President Trump's new pick for labor secretary spoke out against anti-Muslim discrimination in testimony to Congress six years ago.
In a speech to the Senate Judiciary Committee, Alexander Acosta praised efforts by President George W. Bush's administration to protect American Muslims.
Acosta led the Justice Department's civil rights division for two years under Bush. In 2011, after he left government and while he was dean of the Florida International University law school, he testified at a Senate hearing on protecting the civil rights of Muslims.
He said federal attorneys investigated more than 600 "backlash" incidents between 2001 and 2005, resulting in more than 170 prosecutions.
Acosta also said informal meetings between Muslim American and Arab American community leaders and government agencies "worked well."
"These efforts following 9/11 were important. They set a tone," Acosta told the committee. "They reminded those who might be tempted to take out their anger on an entire community that such actions were wrong."
As labor secretary, Acosta would serve a president who once pledged to suspend all Muslim immigration, and whose ban on travel by citizens of seven predominantly Muslim countries has been overturned by the federal courts.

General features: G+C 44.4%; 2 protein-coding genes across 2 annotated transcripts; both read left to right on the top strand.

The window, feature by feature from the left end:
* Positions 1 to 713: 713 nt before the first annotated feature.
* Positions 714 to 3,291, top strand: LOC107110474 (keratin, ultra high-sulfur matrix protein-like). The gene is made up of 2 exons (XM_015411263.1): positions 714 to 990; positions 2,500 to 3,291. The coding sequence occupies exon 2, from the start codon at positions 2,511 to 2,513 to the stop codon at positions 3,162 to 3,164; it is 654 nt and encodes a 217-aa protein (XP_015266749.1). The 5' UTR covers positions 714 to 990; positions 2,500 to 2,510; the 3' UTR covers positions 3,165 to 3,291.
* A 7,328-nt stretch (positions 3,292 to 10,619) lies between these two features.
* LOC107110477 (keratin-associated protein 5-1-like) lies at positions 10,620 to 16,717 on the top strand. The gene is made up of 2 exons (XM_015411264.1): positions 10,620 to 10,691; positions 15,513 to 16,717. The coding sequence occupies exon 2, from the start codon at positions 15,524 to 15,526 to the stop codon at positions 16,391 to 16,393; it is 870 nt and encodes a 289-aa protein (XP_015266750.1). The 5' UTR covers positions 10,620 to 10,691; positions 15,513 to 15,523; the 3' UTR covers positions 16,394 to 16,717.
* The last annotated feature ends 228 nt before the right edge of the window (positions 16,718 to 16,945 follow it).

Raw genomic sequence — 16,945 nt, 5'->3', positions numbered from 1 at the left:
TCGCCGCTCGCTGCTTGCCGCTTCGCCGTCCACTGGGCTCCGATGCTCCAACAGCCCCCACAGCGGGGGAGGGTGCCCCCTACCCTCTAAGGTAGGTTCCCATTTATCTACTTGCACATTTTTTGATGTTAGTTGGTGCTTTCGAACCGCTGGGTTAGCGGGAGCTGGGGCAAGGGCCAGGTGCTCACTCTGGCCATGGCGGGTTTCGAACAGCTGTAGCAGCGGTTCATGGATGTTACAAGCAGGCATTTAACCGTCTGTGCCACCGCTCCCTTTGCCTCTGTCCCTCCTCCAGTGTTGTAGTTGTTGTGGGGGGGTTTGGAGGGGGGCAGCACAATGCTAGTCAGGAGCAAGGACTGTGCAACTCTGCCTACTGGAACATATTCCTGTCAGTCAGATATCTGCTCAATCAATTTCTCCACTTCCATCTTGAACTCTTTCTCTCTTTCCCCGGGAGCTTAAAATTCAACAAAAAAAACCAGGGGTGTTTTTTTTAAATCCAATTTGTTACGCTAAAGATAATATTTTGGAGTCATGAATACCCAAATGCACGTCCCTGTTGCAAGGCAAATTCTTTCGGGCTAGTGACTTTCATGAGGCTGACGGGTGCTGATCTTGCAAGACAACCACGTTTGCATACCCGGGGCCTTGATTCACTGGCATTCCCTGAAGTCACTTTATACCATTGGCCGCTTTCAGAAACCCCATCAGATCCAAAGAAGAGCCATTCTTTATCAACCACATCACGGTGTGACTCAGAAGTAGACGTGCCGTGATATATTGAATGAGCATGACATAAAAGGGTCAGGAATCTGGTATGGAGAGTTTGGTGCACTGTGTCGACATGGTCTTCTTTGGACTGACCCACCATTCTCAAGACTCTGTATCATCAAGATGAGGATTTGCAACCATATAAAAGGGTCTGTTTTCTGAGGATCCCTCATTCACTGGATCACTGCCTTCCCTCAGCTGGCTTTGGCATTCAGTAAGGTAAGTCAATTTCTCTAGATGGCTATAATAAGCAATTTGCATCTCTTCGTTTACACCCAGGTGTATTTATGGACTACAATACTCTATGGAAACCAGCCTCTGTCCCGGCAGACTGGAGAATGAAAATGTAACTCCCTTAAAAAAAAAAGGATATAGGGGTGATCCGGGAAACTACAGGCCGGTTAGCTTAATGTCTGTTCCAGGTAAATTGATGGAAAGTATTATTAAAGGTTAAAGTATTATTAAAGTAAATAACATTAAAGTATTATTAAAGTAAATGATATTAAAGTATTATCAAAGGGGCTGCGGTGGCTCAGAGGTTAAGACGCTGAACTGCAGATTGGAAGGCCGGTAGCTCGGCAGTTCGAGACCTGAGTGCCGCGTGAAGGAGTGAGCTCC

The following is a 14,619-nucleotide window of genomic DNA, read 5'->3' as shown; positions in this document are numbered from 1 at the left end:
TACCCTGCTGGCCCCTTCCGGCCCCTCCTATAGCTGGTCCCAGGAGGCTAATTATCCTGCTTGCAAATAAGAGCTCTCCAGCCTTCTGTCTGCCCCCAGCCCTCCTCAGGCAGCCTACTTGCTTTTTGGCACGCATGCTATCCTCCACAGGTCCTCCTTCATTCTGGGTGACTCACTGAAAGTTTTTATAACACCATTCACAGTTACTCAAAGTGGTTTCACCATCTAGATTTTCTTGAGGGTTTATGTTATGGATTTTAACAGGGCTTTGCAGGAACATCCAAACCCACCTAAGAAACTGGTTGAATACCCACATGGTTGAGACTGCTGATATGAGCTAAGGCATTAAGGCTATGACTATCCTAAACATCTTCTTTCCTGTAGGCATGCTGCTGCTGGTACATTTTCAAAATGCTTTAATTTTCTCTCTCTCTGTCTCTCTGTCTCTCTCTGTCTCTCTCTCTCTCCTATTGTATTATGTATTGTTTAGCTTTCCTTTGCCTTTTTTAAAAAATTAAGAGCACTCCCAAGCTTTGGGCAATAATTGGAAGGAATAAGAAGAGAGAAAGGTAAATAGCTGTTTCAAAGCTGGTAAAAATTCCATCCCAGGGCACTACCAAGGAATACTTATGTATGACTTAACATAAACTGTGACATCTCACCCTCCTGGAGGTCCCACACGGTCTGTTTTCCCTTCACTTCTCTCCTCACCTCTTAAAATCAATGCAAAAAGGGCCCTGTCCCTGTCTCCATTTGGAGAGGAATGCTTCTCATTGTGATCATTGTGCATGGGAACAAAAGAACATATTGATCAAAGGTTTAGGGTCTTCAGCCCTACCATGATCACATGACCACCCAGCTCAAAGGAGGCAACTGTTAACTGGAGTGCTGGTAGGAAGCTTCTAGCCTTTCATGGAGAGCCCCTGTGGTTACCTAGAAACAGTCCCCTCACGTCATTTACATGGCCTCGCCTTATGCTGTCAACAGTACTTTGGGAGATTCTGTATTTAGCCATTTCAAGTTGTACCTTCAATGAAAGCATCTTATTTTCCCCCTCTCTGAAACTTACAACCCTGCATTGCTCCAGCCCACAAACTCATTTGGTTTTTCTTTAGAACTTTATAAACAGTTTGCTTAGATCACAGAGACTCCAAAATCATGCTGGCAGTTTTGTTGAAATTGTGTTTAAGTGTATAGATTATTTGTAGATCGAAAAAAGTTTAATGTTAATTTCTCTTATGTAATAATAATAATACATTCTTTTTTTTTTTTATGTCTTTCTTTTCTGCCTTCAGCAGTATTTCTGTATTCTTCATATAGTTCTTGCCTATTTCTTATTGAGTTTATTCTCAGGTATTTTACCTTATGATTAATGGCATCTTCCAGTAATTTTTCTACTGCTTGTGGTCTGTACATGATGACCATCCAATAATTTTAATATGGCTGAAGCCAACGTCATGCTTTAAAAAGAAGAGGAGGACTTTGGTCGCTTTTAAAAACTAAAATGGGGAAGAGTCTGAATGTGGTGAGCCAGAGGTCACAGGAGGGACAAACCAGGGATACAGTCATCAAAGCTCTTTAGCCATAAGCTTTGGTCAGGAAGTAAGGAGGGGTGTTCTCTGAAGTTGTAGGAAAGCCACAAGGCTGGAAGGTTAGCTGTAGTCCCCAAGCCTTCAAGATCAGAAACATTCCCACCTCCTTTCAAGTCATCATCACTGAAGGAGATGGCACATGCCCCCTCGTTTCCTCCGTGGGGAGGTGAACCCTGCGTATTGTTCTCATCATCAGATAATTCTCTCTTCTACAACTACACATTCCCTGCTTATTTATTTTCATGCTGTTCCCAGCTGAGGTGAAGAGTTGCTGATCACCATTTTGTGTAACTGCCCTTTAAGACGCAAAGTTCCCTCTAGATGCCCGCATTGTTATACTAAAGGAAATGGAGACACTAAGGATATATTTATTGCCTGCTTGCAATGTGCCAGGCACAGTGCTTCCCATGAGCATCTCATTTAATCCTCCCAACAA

Trump tapped Acosta on Thursday as his nominee to lead the Labor Department. His original choice, Andrew Puzder, withdrew his candidacy on Wednesday after several Republicans said they wouldn't support him.
Unlike Puzder, a fast food executive, Acosta has spent much of his career in public service. He served on the National Labor Relations Board from 2002 to 2003 under Bush, and was the first Hispanic assistant attorney general at the Justice Department.
Acosta remains dean of Florida International University's law school.
Acosta handled a number of discrimination cases at the Justice Department. In 2004, his office intervened on behalf of an 11-year-old Muslim girl who was suspended from public school in Oklahoma for wearing a headscarf.
"No student should be forced to choose between following her faith and enjoying the benefits of a public education," Acosta said at the time.
He said while local schools have the authority to set dress standards, those rules "cannot come at the cost of constitutional liberties." The school district settled a Justice Department lawsuit, allowed her to wear the headscarf and pledged to change its dress code.
Acosta's department also settled a racial discrimination lawsuit against Cracker Barrel in 2004.
Federal officials accused the restaurant chain of allowing white servers to refuse to wait on black customers and segregating customers by race.
Cracker Barrel agreed to enact "far reaching changes to policies and practices to prevent discrimination."